He’s speaking of the distinctions between the ontological orientation of the West that creates racism and sexism through naturalized hierarchies, and in the process, elides how we come to know such “things,” that is, hides the epistemologies of racism and sexism. He’s also alluding to the ways Western European epistemologies have codified a Cartesian mind-body separation and a nature-culture split. These assumptions are crucial to Western ideas of argumentation.
Yagelski disagrees. He claims writing is ontological, and is not separable from who we are or how we come to be in the world, and how we understand ourselves in the world – that is, understanding languaging as a way of being helps us understand how we falsely separate ourselves from our environments, our world, and create exploitative practices that have caused us to live in environmental crises of sustainability. Yagelski is not arguing a decolonial practice, even if much of it agrees with decoloniality as a practice, but his first few chapters on “the crisis of sustainability,” which critiques Western, Cartesian ways of understanding our relations to the world and language are useful ways to delink such Western and white habits of language that become our standards and outcomes (note 293). The critique also reveals why our current orientations toward language and outcomes are so naturalized that they are difficult to resist.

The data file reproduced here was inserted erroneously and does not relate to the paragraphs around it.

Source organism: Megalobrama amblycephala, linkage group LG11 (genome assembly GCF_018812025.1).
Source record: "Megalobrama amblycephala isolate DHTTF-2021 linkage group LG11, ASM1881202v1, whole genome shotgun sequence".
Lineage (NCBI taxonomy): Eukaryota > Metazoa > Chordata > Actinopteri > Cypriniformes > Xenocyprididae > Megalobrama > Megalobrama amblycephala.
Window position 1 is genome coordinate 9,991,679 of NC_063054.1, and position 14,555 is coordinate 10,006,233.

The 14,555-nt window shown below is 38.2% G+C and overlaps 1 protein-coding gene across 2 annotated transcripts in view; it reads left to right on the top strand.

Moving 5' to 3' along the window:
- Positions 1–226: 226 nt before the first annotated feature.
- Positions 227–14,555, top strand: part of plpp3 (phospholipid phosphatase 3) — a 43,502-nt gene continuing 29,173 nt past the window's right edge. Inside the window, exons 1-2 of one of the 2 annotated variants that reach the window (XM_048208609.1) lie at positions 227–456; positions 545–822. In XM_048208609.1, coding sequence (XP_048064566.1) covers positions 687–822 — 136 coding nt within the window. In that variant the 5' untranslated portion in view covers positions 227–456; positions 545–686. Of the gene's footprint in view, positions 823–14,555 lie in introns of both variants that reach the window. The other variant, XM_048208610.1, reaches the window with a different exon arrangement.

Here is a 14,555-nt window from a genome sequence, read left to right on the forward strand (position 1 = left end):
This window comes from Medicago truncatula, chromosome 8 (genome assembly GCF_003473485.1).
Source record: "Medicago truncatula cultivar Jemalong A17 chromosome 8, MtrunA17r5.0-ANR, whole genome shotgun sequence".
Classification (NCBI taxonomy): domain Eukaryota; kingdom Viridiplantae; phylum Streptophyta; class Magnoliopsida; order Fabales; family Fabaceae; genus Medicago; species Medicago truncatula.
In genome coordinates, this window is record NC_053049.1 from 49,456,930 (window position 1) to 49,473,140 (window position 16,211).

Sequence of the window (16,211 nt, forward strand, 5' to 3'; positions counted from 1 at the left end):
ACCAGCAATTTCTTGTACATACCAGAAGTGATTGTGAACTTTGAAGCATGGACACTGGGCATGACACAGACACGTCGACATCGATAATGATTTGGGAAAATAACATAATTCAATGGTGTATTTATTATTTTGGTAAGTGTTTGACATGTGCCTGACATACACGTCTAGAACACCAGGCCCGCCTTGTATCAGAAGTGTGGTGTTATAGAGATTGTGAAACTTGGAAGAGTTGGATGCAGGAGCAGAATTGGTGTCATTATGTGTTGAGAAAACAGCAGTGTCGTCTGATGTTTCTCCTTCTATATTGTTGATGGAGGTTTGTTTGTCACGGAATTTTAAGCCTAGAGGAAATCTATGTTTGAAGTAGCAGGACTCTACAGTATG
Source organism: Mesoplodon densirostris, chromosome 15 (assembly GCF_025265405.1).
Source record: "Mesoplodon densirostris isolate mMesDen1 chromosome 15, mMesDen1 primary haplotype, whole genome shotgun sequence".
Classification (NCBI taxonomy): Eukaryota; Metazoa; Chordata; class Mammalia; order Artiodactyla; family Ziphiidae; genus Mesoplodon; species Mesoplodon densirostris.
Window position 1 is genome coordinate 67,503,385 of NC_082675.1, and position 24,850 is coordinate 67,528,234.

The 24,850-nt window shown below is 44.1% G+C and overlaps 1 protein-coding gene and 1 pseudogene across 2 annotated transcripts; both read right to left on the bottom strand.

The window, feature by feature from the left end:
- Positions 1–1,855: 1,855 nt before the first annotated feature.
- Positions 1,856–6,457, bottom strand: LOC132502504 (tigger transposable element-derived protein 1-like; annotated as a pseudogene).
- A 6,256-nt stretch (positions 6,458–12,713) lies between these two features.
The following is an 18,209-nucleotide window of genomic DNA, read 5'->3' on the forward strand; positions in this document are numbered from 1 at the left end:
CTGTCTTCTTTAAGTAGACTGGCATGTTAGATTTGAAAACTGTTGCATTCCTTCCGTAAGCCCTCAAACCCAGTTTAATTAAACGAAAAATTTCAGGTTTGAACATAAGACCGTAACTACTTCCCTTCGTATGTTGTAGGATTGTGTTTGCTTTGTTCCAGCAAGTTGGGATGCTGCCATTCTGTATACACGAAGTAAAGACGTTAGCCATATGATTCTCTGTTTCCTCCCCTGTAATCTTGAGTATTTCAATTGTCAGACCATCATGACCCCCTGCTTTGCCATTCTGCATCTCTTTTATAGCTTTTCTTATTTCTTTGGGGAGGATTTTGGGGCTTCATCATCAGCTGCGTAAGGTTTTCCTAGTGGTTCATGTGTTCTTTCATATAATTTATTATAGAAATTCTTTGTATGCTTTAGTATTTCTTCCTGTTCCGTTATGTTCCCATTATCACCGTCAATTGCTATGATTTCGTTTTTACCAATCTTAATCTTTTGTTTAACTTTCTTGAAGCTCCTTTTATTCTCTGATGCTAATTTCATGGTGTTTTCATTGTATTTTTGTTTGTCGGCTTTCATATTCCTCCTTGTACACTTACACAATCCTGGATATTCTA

Another way to understand what I’m getting at is to understand languaging as encounters, as engagements with people in particular historical contexts. How we come to this place to engage and what this place affords us in our engagement are just as important as our points of disagreement and the things we bring to the exchange. Equally important is the way we each are a part of the other’s orientation. To invoke Kenneth Burke’s dramatistic pentad, from one way of viewing things, I am a part of your scene, an actor in your drama, your action, or your purpose. Or I am a part of all of these relations in our engagement, separated yet inseparable. We are only a whole together, consubstantial and interconnected. We are a part of our mutual relations. We are not separated, but slashed together and apart: you/me/us/here/languaging/(mis)understanding each other.note 294). Aikido understands that you and I are situated in time and place in particular ways, facing particular directions, moving along our own vectors, yet connected. We both need each other in order to be what we are in the places we are at, and we need to be safe. This, to my view, is a broader, less individualistic, less Western, and less whitely orientation to language. It’s also a more compassionate and sustainable way of engaging one another on the soil that allows us the occasion for such exchanges. And it may afford us the necessity of noticing that soil, its history, and its health. The soil is an actor in our drama too. This orientation doesn’t need to replace HOWL, a focus on text and claims, but sit next to it in our classrooms. HOWL is paradoxically needed too.